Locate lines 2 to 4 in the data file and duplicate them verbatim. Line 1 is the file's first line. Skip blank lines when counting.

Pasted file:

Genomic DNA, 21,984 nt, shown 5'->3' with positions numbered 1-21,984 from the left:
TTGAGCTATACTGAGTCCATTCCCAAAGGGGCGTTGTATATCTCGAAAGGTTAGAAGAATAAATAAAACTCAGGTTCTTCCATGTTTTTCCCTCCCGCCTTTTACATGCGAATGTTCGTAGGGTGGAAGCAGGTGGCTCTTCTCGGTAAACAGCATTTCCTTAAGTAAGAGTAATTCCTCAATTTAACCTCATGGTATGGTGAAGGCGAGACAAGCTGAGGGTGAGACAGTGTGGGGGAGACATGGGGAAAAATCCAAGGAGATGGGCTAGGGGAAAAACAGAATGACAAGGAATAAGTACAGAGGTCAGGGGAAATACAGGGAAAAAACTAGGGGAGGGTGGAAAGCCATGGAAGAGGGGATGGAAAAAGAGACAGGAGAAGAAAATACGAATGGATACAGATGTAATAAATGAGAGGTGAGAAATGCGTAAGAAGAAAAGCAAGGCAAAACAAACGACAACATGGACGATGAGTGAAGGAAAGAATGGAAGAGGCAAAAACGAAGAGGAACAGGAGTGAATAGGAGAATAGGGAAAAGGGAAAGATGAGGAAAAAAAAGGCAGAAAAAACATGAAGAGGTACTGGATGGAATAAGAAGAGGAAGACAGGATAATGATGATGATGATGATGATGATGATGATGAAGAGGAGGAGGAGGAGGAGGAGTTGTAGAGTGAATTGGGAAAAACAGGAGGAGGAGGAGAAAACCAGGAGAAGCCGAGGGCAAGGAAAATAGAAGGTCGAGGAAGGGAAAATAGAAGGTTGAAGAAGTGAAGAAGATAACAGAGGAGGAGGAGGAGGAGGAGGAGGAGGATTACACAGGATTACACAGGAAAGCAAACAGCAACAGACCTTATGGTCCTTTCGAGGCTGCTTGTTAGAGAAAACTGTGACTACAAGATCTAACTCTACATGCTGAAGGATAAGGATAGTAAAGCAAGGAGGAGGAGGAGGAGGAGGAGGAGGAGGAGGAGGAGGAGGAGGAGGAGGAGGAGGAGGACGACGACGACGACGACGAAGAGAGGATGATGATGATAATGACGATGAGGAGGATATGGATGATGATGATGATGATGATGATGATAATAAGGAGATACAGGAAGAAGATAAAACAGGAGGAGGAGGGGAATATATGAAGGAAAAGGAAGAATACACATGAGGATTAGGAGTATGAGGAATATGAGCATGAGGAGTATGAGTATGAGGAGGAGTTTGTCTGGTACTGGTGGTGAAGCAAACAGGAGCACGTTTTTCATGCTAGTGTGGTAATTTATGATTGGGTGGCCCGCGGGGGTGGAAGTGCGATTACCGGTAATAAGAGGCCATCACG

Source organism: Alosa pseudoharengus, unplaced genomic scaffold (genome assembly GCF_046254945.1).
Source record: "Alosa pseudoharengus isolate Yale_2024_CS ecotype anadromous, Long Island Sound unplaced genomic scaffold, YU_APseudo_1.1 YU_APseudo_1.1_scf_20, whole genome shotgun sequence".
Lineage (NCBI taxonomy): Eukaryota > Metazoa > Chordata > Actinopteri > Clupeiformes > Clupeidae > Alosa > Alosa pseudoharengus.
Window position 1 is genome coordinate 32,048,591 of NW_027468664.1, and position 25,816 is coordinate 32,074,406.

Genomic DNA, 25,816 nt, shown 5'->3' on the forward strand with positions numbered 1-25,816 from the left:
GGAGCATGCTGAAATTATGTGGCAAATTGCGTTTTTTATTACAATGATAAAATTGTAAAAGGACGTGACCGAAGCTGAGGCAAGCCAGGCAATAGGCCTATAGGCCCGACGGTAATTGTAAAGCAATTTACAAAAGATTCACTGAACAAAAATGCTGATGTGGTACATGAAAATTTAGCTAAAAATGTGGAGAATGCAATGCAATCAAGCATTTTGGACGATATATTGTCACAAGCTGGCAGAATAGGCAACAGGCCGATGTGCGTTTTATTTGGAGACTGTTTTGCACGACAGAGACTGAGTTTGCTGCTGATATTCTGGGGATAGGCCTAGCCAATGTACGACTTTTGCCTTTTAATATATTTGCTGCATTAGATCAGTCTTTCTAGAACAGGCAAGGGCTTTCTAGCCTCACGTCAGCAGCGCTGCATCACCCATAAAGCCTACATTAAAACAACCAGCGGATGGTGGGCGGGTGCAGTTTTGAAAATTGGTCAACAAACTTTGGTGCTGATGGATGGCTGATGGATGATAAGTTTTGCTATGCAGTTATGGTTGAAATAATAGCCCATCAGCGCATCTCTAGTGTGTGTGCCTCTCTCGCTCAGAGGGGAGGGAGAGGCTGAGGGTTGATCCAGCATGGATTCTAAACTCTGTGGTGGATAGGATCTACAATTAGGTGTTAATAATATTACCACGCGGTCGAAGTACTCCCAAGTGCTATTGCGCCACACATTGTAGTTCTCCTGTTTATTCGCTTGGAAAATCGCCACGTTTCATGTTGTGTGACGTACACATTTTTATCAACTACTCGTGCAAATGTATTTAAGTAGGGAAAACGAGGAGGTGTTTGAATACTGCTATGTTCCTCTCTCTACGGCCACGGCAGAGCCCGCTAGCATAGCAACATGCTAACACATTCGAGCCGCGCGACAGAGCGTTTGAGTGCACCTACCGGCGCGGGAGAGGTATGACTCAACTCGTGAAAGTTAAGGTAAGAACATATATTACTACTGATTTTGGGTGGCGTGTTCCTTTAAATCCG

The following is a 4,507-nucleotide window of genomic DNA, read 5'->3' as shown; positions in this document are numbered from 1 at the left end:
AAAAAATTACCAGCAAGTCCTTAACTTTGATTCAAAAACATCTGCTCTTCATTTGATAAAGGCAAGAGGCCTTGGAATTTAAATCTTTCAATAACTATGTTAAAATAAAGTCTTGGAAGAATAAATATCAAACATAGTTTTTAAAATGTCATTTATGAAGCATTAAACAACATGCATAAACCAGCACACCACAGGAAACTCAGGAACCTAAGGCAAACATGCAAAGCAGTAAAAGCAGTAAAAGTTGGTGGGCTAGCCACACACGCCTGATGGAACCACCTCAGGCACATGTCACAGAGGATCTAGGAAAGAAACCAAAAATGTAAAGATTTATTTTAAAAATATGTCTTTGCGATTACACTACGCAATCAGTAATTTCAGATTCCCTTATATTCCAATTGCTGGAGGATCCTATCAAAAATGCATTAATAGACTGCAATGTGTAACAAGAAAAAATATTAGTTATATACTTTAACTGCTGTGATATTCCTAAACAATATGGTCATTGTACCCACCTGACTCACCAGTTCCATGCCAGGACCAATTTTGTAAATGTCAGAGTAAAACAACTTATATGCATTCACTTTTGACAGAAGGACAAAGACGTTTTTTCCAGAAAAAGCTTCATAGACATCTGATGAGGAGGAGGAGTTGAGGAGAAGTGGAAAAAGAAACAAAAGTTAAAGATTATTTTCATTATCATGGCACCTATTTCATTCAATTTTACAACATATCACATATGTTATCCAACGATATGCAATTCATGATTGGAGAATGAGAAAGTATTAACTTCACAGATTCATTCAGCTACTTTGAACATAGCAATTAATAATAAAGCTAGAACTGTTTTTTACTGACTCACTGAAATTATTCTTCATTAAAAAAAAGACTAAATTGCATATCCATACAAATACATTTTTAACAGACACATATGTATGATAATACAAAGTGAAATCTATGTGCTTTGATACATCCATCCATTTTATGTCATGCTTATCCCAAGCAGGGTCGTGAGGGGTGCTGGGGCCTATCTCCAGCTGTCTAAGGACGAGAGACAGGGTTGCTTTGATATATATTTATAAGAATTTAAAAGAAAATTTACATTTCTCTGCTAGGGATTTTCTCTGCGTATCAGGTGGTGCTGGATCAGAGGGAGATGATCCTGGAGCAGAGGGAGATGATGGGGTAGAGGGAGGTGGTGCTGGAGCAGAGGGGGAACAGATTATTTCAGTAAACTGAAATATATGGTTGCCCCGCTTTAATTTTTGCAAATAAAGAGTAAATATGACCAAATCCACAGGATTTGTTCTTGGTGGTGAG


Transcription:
TTGAGCTATACTGAGTCCATTCCCAAAGGGGCGTTGTATATCTCGAAAGGTTAGAAGAATAAATAAAACTCAGGTTCTTCCATGTTTTTCCCTCCCGCCTTTTACATGCGAATGTTCGTAGGGTGGAAGCAGGTGGCTCTTCTCGGTAAACAGCATTTCCTTAAGTAAGAGTAATTCCTCAATTTAACCTCATGGTATGGTGAAGGCGAGACAAGCTGAGGGTGAGACAGTGTGGGGGAGACATGGGGAAAAATCCAAGGAGATGGGCTAGGGGAAAAACAGAATGACAAGGAATAAGTACAGAGGTCAGGGGAAATACAGGGAAAAAACTAGGGGAGGGTGGAAAGCCATGGAAGAGGGGATGGAAAAAGAGACAGGAGAAGAAAATACGAATGGATACAGATGTAATAAATGAGAGGTGAGAAATGCGTAAGAAGAAAAGCAAGGCAAAACAAACGACAACATGGACGATGAGTGAAGGAAAGAATGGAAGAGGCAAAAACGAAGAGGAACAGGAGTGAATAGGAGAATAGGGAAAAGGGAAAGATGAGGAAAAAAAAGGCAGAAAAAACATGAAGAGGTACTGGATGGAATAAGAAGAGGAAGACAGGATAATGATGATGATGATGATGATGATGATGATGAAGAGGAGGAGGAGGAGGAGGAGTTGTAGAGTGAATTGGGAAAAACAGGAGGAGGAGGAGAAAACCAGGAGAAGCCGAGGGCAAGGAAAATAGAAGGTCGAGGAAGGGAAAATAGAAGGTTGAAGAAGTGAAGAAGATAACAGAGGAGGAGGAGGAGGAGGAGGAGGAGGATTACACAGGATTACACAGGAAAGCAAACAGCAACAGACCTTATGGTCCTTTCGAGGCTGCTTGTTAGAGAAAACTGTGACTACAAGATCTAACTCTACATGCTGAAGGATAAGGATAGTAAAGCAAGGAGGAGGAGGAGGAGGAGGAGGAGGAGGAGGAGGAGGAGGAGGAGGAGGAGGAGGAGGACGACGACGACGACGACGAAGAGAGGATGATGATGATAATGACGATGAGGAGGATATGGATGATGATGATGATGATGATGATGATAATAAGGAGATACAGGAAGAAGATAAAACAGGAGGAGGAGGGGAATATATGAAGGAAAAGGAAGAATACACATGAGGATTAGGAGTATGAGGAATATGAGCATGAGGAGTATGAGTATGAGGAGGAGTTTGTCTGGTACTGGTGGTGAAGCAAACAGGAGCACGTTTTTCATGCTAGTGTGGTAATTTATGATTGGGTGGCCCGCGGGGGTGGAAGTGCGATTACCGGTAATAAGAGGCCATCACG

Source organism: Alosa pseudoharengus, unplaced genomic scaffold (genome assembly GCF_046254945.1).
Source record: "Alosa pseudoharengus isolate Yale_2024_CS ecotype anadromous, Long Island Sound unplaced genomic scaffold, YU_APseudo_1.1 YU_APseudo_1.1_scf_20, whole genome shotgun sequence".